Cross-cutting outcomes supported by all these decision support tools include improving self-management, shared decision-making between patient and professional, and co-ordination of care around individual patient needs. These are all priorities for Realistic Medicine.2

Implementation and evaluation framework

To design decision support solutions and implementation approach to maximise impact, we have developed a sociotechnical evaluation framework to identify the barriers and enablers to implementation.3

To keep implementation focused on impact of decision support on key outcomes, we aim to integrate enablers and barriers into an outcomes chain based on evidence of cause–effect relationships. Indicators are specified for key enablers and outcomes at multiple levels and are measured throughout iterative improvement cycles. This will enable us to continuously improve our decision support tools and implementation approach.

Technology architecture

Key aspects of the co-ordinated national technology architecture developed through the decision support programme to date are illustrated in figure 1:

Figure 1

Emerging thinking around a co-ordinated technical architecture, underpinned by assurance for safety, quality, ethics, information governance and information security. This brings together decision support from dispersed organisations to deliver consistent high-quality care to individual patients across all stages of their journey. For example, a patient with low back pain may need knowledge-based decision support for self-management, prescribing, other therapies and referral management in primary care, as well as rules-based imaging requesting and data-driven AI decision support to interpret imaging results in secondary care.

(1) Shared, open repository of quality assured decision support models, algorithms and content. This will provide a ‘once for Scotland’ single source of truth for decision support. Algorithms can be shared, re-used, localised, combined, and integrated into different clinical systems and applications through an integrated service layer. A national co-ordinating framework has been developed which outlines the intention to converge over time on open digital standards for decision support.

(2) A spectrum of decision support tools—informational to intelligent. The existing evidence base indicates that maximum impact is delivered by intelligent, knowledge-based expert systems. These integrate decision support algorithms with electronic health record systems and proactively push patient-specific calls to action to the user.4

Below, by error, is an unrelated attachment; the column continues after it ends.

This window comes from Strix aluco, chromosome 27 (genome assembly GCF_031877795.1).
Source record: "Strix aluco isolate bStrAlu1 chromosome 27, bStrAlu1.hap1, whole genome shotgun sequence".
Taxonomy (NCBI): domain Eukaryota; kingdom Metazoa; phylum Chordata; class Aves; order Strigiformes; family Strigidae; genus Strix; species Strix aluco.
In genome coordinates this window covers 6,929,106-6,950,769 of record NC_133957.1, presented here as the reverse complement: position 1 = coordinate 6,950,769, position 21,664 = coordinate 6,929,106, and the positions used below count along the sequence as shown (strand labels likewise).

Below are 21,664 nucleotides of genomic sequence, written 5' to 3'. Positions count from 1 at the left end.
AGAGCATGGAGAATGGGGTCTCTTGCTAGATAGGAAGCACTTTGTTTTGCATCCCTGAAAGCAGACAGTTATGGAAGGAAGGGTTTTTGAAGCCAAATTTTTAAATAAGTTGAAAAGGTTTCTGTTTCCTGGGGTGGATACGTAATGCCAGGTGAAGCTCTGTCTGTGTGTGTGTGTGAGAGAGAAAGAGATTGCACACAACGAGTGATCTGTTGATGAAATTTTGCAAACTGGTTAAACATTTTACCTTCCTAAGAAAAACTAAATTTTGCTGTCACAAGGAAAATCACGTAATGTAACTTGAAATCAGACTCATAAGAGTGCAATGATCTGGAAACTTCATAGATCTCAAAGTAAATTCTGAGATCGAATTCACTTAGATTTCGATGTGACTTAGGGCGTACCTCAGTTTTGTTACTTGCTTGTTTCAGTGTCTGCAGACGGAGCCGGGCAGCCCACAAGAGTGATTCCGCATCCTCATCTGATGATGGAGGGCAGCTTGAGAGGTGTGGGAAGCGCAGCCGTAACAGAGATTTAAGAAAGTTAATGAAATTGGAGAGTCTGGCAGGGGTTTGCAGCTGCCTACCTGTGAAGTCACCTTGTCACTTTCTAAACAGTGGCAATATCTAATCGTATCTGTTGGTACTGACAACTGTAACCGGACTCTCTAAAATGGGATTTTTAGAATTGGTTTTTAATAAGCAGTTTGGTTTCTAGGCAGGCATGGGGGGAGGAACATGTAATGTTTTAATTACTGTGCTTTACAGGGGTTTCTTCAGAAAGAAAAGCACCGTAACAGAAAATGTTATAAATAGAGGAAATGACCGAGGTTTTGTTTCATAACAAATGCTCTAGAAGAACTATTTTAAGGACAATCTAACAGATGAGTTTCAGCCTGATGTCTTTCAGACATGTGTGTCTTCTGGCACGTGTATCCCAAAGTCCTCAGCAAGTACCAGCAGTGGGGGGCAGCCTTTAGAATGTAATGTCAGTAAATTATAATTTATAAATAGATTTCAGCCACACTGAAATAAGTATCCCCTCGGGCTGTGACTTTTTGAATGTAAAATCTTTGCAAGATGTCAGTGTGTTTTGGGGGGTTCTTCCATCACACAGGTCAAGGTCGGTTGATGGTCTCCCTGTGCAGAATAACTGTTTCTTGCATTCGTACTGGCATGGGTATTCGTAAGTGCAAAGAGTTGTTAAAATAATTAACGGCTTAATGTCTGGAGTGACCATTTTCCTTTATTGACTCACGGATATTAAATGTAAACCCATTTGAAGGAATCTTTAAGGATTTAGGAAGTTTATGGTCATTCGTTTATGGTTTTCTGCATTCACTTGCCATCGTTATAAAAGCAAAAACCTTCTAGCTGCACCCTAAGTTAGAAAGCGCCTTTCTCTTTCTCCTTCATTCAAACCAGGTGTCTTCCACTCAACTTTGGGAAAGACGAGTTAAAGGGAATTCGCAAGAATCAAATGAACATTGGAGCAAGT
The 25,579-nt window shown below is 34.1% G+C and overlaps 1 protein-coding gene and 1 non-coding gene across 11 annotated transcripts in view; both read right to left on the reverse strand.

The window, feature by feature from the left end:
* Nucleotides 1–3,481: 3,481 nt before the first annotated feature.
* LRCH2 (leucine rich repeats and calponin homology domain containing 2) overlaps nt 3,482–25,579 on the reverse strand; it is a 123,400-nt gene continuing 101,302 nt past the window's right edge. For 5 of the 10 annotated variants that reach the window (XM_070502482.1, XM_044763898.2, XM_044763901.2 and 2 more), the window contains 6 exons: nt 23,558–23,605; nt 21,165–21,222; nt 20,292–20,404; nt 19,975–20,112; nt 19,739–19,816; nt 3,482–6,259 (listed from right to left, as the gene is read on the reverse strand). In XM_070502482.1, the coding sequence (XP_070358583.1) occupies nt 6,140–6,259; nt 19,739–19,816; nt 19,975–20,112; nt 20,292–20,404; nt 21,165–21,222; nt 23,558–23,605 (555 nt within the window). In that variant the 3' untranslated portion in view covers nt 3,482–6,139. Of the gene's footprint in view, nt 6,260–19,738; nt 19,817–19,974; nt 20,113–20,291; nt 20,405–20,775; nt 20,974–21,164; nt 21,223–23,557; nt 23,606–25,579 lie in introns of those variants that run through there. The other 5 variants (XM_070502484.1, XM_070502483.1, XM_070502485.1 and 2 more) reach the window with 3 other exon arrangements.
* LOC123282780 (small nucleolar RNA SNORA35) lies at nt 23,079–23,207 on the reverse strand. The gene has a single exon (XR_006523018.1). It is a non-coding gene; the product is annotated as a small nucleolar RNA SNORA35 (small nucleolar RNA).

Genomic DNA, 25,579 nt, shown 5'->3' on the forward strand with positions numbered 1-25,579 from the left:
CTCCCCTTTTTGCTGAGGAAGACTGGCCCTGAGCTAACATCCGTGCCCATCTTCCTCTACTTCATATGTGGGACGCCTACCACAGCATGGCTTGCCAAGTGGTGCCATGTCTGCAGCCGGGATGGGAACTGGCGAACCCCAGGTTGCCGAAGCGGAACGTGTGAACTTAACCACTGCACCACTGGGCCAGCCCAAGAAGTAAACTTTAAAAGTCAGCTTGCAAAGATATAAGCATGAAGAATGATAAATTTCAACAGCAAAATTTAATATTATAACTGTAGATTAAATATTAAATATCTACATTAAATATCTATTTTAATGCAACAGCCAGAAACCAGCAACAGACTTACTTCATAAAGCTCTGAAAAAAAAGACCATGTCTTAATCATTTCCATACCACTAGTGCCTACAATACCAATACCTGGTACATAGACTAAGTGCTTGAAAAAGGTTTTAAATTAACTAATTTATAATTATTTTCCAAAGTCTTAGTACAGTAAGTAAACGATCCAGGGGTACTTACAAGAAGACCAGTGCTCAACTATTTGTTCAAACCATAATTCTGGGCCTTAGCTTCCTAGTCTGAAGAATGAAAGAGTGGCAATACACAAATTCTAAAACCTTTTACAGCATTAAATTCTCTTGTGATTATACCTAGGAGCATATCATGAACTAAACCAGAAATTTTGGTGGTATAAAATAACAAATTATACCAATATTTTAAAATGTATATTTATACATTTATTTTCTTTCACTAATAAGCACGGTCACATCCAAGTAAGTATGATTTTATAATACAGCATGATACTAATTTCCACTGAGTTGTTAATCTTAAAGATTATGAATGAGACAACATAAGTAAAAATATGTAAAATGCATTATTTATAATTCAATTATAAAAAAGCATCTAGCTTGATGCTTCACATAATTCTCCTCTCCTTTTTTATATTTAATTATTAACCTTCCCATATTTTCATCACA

At the same time, learning from developments so far indicates that it is important to continue to support freestanding and informational solutions such as mobile apps and websites. These simpler solutions are quicker to implement at scale and NHS Scotland survey results indicate that they are widely used in health and care services. For the medium-term to long-term future, we are also exploring next-generation data-driven artificial intelligence methods where the potential is great and the evidence still emergent.

(3) A self-service model. To enable health and care services to build quality-assured decision support solutions to support outcomes identified as priorities in their own organisations. These tools are currently being piloted in early adopter organisations, accompanied by skills training for key staff.

Discussion—the way forward

The outcomes-led approach which has evolved through the research and innovation phase of the decision support programme lays foundations for progressing towards a learning health and care system.5 As shown in the lowest layer of the architecture in figure 1, this learning system combines classic research knowledge with real-world knowledge from service data and practitioner and patient experience.

The commitment within the decision support programme to continuous evaluation and improvement enables capture of real-world outcomes data generated by decision support tools. This helps us to refine our knowledge base so that we can progress towards the ultimate goal of personalised decision-making centred on individual patient needs.

References

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Footnotes

  • Funding The authors have not declared a specific grant for this research from any funding agency in the public, commercial or not-for-profit sectors.

  • Competing interests None declared.

  • Patient consent for publication Not required.

  • Provenance and peer review Commissioned; externally peer reviewed.